For the most part, this tells me nothing I didn't know. I have mocked Burda for years for their Giant Rectangle patterns, and yet I am myself a Giant Rectangle. The only reason my hip size looks smaller than the rest of me is that Burda, and most other pattern companies, draft for a slight pear shape and I am, in fact, completely rectangular -- my hip & bust measurements are usually identical. I also have barely any waist, and certainly not the slight hourglass shape that Burda draft for. (Actually, I have no ROOM for a waist as there's only the smallest possible gap between the bottom of my ribcage and the top of my pelvis. This has always been a curious relief to me. It's pointless for me to chase after a "perfect" hourglass figure -- no amount of weight loss could ever change my skeletal structure!)

For the purposes of this jacket, though, taking my measurements again was quite the eureka moment in terms of my neck & shoulder vs upper bust numbers. I am genuinely surprised by these measurements (and I did take them several times to check I was accurate!) because I wouldn't have said AT ALL that I was narrow through the shoulders compared to my upper chest or that I had a smaller neck than average. I'm still not convinced I do compared to like, actual people in the world, rather than the hypothetical fit model. I wonder how many other people would find their measurements put them 1-2 sizes smaller through the neck and shoulder than everywhere else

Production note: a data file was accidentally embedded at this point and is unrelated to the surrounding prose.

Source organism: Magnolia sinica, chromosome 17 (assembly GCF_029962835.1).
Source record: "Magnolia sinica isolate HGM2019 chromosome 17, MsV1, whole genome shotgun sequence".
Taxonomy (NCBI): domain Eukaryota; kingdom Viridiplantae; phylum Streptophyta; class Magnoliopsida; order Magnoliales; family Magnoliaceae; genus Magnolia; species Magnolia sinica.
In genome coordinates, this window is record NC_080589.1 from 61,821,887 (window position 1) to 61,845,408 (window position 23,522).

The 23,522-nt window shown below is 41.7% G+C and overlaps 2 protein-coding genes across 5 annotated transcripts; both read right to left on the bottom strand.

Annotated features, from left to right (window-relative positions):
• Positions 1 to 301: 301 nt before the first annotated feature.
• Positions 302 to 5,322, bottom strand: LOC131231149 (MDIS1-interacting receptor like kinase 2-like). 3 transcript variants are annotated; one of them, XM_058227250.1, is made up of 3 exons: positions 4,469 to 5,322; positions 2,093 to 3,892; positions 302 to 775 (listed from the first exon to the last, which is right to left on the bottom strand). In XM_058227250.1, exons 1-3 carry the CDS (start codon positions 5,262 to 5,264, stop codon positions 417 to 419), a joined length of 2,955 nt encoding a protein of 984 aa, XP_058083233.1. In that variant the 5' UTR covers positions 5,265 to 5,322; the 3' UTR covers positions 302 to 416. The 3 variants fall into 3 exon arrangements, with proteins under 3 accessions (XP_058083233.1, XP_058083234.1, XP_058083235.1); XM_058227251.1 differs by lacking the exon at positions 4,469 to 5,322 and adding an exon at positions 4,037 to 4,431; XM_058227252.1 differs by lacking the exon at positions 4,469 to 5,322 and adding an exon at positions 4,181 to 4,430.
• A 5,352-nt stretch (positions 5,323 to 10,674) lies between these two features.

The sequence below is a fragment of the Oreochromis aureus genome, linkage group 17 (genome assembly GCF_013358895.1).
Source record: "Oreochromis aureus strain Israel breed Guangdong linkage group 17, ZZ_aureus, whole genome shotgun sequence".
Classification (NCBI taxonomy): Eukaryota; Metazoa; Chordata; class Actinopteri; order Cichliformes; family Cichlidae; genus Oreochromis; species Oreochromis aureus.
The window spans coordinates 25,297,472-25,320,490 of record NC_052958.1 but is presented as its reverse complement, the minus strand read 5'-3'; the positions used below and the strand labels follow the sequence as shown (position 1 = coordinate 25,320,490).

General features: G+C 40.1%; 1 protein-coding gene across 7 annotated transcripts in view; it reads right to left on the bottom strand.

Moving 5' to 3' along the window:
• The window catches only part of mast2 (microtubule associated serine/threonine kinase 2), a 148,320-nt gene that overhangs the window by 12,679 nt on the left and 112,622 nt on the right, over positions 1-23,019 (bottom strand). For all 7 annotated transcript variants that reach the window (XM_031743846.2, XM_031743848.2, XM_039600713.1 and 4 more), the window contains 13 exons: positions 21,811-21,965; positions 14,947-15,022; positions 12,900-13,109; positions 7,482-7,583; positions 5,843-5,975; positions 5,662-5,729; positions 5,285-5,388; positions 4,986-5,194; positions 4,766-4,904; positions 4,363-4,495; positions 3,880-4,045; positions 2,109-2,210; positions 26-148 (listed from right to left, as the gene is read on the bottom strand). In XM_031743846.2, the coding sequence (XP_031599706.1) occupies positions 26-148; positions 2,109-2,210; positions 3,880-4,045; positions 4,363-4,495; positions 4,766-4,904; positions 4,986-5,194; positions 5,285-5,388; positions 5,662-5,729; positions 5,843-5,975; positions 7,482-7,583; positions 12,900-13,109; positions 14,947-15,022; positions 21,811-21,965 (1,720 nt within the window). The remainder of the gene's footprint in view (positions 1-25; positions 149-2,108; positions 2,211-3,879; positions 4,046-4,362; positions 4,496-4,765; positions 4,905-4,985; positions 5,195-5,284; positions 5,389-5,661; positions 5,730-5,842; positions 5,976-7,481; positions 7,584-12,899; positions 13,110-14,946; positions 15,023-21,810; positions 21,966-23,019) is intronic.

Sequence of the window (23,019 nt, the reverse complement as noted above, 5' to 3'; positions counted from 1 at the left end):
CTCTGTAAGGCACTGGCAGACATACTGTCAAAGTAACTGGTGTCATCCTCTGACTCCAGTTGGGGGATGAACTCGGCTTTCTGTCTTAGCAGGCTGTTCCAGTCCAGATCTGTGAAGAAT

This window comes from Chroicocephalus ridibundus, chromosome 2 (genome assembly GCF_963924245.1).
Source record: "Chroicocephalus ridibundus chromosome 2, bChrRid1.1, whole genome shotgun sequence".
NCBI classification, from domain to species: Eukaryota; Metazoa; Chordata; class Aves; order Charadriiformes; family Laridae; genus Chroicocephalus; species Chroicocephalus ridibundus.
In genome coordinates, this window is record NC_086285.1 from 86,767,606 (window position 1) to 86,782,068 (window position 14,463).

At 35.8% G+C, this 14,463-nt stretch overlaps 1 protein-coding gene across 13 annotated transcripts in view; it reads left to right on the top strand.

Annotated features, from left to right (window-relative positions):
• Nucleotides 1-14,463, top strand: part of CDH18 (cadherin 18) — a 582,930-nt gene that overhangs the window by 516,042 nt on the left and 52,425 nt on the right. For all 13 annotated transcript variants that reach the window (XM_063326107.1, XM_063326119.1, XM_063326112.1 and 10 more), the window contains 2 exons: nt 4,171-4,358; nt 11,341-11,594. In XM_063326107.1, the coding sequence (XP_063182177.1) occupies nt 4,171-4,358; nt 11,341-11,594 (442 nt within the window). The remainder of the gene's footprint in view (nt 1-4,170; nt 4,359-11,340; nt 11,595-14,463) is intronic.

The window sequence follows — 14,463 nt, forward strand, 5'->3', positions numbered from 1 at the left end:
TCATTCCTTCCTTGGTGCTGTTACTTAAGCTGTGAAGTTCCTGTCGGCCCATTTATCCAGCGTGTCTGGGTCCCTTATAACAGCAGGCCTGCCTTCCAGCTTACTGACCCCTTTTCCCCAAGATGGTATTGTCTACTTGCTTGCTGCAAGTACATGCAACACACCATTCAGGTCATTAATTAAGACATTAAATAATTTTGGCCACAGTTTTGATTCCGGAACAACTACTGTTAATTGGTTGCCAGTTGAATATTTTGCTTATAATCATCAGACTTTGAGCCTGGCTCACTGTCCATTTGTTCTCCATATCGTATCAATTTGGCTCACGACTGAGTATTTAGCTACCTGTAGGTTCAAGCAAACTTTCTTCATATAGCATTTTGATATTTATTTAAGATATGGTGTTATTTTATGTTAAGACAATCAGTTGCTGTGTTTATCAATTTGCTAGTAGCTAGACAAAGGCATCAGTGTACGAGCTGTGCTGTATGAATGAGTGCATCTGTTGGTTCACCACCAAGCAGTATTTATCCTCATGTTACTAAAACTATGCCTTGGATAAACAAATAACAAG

At any rate, armed with this information I decided there were therefore two possible routes to pursue: either start with a 40, and blend/adjust from the point of the shoulder down; or start with a 44 and adjust the neck and shoulder as required. I traced the top portion of both the 44 and the 40 onto paper -- just enough of a paper muslin to see how the neckline and shoulder would fit together. The 40 neckline felt too small and constricting. Moreover, the shoulder width difference between the two sizes was barely 0.7cm, and even with this width reduction the shoulder seam on the size 40 was still clearly going to hang down my arm as usual and require further adjustment. In the end therefore, after all that effort, I did exactly what I always do and started from a straight 44, on the basis that if I was going to adjust the shoulder anyway, it was easier to just cut the whole garment in a single size and plan to make a larger shoulder adjustment.

Muslin #1: The straight 44

Muslin #1 of Burda 6461
This therefore is a 44, straight off the pattern sheet. It probably helps at this point if you understand that all the RTW coats and jackets I own either (a) fit horribly and are uncomfortable to wear; or (b) are knit/fleece and the stretch therefore disguises most fit problems. So, when I say that the fit of this first muslin was "not bad", I mean: it was not as bad as some RTW coats/jackets I have owned, but it still had a lot of problems.

Unfortunately, I forgot to take a photo on me as well as on Flossie here, so you will have to take my word for the fact that there were two blindingly obvious fit problems: 1. The bust point was too high, producing an empty bubble of fabric above my actual bust. This also meant the bust fit was a tiny bit too tight because the extra width was not where I needed it. 2. The shoulders were FAR too wide. Flossie actually has a pretty good approximation of my shoulder width -- it's not perfect, but it's pretty close -- and you can see just how much overhang there is. I ended up taking 2cm out of the width. Even if I'd started with the size 40, I'd still have had to take another 1.2cm out.